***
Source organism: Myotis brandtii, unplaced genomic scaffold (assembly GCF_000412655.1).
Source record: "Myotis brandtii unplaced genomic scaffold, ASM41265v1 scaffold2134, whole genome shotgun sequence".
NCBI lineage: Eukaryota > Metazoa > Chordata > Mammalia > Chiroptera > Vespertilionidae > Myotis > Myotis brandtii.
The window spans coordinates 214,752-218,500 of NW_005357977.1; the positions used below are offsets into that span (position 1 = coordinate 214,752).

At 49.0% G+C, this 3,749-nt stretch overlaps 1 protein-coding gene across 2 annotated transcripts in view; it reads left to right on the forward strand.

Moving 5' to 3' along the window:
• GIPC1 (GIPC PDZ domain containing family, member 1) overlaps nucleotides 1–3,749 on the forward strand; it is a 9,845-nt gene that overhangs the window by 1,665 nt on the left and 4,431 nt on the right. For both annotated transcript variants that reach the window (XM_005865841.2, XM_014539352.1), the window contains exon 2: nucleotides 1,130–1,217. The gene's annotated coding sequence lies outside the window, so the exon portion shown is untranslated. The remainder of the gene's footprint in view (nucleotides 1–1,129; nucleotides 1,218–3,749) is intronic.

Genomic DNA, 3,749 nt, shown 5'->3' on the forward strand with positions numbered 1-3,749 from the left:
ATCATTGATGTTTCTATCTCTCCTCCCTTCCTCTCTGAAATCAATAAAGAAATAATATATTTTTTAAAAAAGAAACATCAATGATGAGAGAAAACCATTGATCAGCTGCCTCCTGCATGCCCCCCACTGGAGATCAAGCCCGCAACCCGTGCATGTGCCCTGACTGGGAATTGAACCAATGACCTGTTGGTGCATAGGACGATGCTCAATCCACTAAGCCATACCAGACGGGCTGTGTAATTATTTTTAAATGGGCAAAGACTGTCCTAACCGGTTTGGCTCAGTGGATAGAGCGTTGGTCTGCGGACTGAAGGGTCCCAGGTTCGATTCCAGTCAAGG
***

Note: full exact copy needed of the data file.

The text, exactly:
Source organism: Myotis brandtii, unplaced genomic scaffold (assembly GCF_000412655.1).
Source record: "Myotis brandtii unplaced genomic scaffold, ASM41265v1 scaffold2134, whole genome shotgun sequence".
NCBI lineage: Eukaryota > Metazoa > Chordata > Mammalia > Chiroptera > Vespertilionidae > Myotis > Myotis brandtii.
The window spans coordinates 214,752-218,500 of NW_005357977.1; the positions used below are offsets into that span (position 1 = coordinate 214,752).

At 49.0% G+C, this 3,749-nt stretch overlaps 1 protein-coding gene across 2 annotated transcripts in view; it reads left to right on the forward strand.

Moving 5' to 3' along the window:
• GIPC1 (GIPC PDZ domain containing family, member 1) overlaps nucleotides 1–3,749 on the forward strand; it is a 9,845-nt gene that overhangs the window by 1,665 nt on the left and 4,431 nt on the right. For both annotated transcript variants that reach the window (XM_005865841.2, XM_014539352.1), the window contains exon 2: nucleotides 1,130–1,217. The gene's annotated coding sequence lies outside the window, so the exon portion shown is untranslated. The remainder of the gene's footprint in view (nucleotides 1–1,129; nucleotides 1,218–3,749) is intronic.

Genomic DNA, 3,749 nt, shown 5'->3' on the forward strand with positions numbered 1-3,749 from the left:
ATCATTGATGTTTCTATCTCTCCTCCCTTCCTCTCTGAAATCAATAAAGAAATAATATATTTTTTAAAAAAGAAACATCAATGATGAGAGAAAACCATTGATCAGCTGCCTCCTGCATGCCCCCCACTGGAGATCAAGCCCGCAACCCGTGCATGTGCCCTGACTGGGAATTGAACCAATGACCTGTTGGTGCATAGGACGATGCTCAATCCACTAAGCCATACCAGACGGGCTGTGTAATTATTTTTAAATGGGCAAAGACTGTCCTAACCGGTTTGGCTCAGTGGATAGAGCGTTGGTCTGCGGACTGAAGGGTCCCAGGTTCGATTCCAGTCAAGG